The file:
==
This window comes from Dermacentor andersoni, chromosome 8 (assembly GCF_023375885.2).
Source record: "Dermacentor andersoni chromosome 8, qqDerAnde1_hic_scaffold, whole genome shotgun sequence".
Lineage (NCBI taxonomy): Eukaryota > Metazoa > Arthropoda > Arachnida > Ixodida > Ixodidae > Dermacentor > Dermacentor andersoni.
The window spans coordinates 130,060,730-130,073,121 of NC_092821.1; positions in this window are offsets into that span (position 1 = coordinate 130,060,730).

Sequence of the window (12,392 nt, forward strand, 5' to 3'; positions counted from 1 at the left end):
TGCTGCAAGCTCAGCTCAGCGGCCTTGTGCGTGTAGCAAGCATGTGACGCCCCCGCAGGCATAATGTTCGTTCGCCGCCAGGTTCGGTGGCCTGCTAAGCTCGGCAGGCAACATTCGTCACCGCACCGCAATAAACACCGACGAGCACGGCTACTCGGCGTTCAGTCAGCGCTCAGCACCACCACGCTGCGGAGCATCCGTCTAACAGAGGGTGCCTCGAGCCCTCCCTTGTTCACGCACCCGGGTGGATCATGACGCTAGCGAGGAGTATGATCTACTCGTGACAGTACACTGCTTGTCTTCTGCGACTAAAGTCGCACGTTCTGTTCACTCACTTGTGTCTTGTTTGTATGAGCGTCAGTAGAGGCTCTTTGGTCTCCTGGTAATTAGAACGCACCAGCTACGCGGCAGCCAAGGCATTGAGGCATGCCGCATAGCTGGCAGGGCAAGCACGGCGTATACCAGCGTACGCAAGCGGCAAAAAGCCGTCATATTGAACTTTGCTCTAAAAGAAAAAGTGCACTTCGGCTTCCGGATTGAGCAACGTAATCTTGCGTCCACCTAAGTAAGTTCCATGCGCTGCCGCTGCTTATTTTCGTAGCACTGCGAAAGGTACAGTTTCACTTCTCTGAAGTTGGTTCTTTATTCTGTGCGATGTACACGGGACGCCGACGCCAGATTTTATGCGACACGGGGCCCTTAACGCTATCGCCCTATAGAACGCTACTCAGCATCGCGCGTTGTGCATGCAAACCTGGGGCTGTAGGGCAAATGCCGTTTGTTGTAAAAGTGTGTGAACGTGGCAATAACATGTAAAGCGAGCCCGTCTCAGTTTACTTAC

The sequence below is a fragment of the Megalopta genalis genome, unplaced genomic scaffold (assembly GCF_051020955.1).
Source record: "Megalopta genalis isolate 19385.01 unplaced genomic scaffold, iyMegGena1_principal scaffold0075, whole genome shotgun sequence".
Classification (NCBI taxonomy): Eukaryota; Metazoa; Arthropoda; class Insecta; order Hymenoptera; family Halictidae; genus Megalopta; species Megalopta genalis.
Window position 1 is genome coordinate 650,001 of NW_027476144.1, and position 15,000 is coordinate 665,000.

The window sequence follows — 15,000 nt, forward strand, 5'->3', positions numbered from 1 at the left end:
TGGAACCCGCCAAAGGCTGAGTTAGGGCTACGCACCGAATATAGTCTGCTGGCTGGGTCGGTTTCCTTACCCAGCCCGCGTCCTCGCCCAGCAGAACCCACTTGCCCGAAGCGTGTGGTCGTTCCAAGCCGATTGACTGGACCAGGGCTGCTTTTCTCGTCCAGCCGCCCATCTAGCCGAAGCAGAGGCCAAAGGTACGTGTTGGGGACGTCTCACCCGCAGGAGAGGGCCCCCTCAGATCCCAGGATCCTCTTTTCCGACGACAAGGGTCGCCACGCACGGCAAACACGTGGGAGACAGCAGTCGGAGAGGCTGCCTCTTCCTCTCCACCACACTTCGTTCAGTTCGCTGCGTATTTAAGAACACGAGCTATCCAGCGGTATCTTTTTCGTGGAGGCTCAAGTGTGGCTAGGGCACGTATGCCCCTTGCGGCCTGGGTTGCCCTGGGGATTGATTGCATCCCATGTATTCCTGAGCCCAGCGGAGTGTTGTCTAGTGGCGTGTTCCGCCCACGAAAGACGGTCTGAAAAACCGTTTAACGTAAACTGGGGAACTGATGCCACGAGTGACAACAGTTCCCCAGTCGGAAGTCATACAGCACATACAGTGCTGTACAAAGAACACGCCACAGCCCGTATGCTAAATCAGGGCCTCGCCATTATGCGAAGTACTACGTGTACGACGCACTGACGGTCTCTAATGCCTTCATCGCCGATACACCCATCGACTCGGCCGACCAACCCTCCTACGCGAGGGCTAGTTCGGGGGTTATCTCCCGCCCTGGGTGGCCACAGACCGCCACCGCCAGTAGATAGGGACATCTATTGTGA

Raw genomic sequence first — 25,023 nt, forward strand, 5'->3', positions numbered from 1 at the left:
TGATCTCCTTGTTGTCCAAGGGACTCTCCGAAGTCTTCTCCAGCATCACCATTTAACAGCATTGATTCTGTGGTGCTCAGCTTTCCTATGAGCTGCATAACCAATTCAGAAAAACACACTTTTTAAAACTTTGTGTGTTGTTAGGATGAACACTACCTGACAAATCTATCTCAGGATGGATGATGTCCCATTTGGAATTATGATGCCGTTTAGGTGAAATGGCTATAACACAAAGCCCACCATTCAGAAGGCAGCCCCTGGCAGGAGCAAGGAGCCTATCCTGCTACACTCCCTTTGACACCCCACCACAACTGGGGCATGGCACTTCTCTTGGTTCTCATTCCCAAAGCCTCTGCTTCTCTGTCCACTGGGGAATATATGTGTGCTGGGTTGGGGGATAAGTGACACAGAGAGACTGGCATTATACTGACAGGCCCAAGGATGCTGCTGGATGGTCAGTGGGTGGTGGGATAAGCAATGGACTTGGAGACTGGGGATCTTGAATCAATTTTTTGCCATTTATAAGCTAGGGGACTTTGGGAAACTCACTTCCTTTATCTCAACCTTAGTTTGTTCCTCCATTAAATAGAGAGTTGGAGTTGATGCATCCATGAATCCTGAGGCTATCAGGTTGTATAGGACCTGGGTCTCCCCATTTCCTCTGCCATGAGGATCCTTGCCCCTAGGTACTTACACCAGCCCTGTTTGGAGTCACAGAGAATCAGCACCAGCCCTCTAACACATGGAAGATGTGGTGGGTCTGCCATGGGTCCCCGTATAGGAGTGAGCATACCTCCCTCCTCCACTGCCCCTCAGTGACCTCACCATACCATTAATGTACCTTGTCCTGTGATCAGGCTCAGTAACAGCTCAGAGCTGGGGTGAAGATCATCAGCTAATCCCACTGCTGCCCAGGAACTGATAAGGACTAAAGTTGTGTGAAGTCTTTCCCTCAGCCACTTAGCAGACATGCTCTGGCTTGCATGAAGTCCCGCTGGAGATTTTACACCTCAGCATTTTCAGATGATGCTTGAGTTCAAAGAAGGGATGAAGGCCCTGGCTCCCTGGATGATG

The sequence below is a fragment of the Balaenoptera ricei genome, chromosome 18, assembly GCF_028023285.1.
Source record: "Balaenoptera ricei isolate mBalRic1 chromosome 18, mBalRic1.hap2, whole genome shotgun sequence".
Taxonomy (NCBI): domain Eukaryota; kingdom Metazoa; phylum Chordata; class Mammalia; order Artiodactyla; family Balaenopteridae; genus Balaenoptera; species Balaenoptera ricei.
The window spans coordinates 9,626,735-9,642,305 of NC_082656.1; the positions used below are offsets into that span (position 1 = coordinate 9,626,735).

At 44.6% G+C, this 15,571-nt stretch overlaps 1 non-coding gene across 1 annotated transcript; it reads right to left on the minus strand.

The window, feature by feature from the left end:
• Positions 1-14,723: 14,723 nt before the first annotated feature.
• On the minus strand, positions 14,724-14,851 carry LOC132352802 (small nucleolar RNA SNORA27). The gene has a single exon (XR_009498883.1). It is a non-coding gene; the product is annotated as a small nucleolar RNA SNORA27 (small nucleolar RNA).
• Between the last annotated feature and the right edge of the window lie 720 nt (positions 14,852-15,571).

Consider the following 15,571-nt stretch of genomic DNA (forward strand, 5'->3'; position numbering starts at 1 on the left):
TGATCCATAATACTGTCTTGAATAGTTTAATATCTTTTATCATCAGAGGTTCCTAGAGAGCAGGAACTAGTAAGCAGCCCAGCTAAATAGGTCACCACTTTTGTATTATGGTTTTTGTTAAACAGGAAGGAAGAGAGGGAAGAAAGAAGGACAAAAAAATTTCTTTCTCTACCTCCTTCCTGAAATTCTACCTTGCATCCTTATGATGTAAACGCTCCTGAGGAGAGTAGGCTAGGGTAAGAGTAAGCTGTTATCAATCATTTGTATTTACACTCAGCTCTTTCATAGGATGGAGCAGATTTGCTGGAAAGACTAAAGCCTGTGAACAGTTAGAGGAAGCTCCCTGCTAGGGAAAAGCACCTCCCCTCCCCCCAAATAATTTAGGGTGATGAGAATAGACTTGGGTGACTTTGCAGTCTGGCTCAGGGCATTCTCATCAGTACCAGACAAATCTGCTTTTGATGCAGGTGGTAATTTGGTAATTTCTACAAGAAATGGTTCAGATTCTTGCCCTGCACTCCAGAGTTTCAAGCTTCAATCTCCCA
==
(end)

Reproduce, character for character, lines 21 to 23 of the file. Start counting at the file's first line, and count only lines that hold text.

• Positions 1-14,723: 14,723 nt before the first annotated feature.
• On the minus strand, positions 14,724-14,851 carry LOC132352802 (small nucleolar RNA SNORA27). The gene has a single exon (XR_009498883.1). It is a non-coding gene; the product is annotated as a small nucleolar RNA SNORA27 (small nucleolar RNA).
• Between the last annotated feature and the right edge of the window lie 720 nt (positions 14,852-15,571).